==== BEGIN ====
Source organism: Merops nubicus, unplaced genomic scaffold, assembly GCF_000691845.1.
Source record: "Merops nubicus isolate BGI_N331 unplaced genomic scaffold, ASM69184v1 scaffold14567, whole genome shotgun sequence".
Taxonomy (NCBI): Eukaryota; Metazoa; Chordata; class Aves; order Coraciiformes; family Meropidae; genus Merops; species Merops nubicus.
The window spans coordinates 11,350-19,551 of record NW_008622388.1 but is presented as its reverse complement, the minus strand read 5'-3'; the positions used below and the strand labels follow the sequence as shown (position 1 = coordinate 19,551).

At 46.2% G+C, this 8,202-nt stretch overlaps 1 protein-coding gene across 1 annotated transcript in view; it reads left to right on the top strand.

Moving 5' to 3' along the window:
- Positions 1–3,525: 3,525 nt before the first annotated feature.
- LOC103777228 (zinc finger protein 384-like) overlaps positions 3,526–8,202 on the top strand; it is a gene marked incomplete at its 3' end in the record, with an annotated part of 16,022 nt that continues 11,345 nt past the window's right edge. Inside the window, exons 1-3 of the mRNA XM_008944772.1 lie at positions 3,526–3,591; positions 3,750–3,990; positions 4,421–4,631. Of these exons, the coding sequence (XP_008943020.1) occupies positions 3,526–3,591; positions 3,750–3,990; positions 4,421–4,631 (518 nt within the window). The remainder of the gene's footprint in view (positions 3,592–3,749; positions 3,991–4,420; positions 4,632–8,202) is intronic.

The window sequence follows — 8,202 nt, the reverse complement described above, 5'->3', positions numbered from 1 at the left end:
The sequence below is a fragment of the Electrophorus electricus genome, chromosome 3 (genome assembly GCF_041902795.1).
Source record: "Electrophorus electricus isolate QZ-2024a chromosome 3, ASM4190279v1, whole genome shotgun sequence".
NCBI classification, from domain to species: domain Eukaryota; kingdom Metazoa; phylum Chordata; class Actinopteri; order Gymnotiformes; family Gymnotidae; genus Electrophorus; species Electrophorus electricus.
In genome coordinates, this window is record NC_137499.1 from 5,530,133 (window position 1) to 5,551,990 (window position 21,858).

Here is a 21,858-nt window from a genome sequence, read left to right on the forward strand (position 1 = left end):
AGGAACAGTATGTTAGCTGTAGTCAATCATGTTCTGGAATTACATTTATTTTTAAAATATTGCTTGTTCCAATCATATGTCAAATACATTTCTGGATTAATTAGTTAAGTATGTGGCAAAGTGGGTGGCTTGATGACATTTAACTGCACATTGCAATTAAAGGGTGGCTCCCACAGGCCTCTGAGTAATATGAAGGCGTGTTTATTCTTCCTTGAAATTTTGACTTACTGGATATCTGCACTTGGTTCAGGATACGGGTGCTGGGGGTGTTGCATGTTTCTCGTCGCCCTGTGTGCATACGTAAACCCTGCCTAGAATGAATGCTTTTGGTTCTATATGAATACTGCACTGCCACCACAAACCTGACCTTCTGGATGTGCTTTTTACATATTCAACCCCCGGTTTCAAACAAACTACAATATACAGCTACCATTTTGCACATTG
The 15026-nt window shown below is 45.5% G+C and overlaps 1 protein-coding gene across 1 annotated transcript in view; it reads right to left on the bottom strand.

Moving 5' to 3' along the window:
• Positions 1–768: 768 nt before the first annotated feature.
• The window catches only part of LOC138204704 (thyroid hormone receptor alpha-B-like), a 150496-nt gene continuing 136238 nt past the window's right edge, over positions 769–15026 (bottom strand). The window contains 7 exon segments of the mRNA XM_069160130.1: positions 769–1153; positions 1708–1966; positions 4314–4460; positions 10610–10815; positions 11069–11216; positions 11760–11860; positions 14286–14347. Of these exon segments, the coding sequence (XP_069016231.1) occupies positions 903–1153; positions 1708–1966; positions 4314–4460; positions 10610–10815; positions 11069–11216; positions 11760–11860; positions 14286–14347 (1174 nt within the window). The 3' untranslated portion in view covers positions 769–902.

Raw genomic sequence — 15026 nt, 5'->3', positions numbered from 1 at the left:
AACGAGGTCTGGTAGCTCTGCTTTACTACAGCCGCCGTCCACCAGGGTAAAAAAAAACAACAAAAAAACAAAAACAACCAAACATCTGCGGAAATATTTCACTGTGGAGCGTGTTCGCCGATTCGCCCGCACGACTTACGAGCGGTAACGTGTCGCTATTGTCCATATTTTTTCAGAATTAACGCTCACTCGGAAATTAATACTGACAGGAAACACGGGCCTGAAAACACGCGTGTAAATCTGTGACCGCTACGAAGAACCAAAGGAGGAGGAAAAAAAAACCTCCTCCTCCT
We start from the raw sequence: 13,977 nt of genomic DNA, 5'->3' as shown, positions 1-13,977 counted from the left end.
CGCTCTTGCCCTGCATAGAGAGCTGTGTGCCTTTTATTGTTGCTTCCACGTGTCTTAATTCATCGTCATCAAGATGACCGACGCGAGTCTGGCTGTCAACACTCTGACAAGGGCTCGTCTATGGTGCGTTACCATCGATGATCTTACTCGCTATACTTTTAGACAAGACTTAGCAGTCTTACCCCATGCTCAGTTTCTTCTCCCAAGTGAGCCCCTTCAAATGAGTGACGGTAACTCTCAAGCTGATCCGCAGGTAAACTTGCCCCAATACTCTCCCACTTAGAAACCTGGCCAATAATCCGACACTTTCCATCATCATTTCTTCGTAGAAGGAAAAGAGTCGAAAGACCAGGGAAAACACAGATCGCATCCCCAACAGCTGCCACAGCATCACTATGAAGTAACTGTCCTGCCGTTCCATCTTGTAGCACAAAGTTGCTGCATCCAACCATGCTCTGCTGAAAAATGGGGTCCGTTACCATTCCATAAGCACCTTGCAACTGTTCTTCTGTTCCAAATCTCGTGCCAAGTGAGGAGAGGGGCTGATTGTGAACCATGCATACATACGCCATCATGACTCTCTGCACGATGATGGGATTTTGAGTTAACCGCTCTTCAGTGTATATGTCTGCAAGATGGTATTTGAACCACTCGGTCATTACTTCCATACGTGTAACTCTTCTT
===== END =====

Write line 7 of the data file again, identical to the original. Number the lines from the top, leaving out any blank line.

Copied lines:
- Positions 1–3,525: 3,525 nt before the first annotated feature.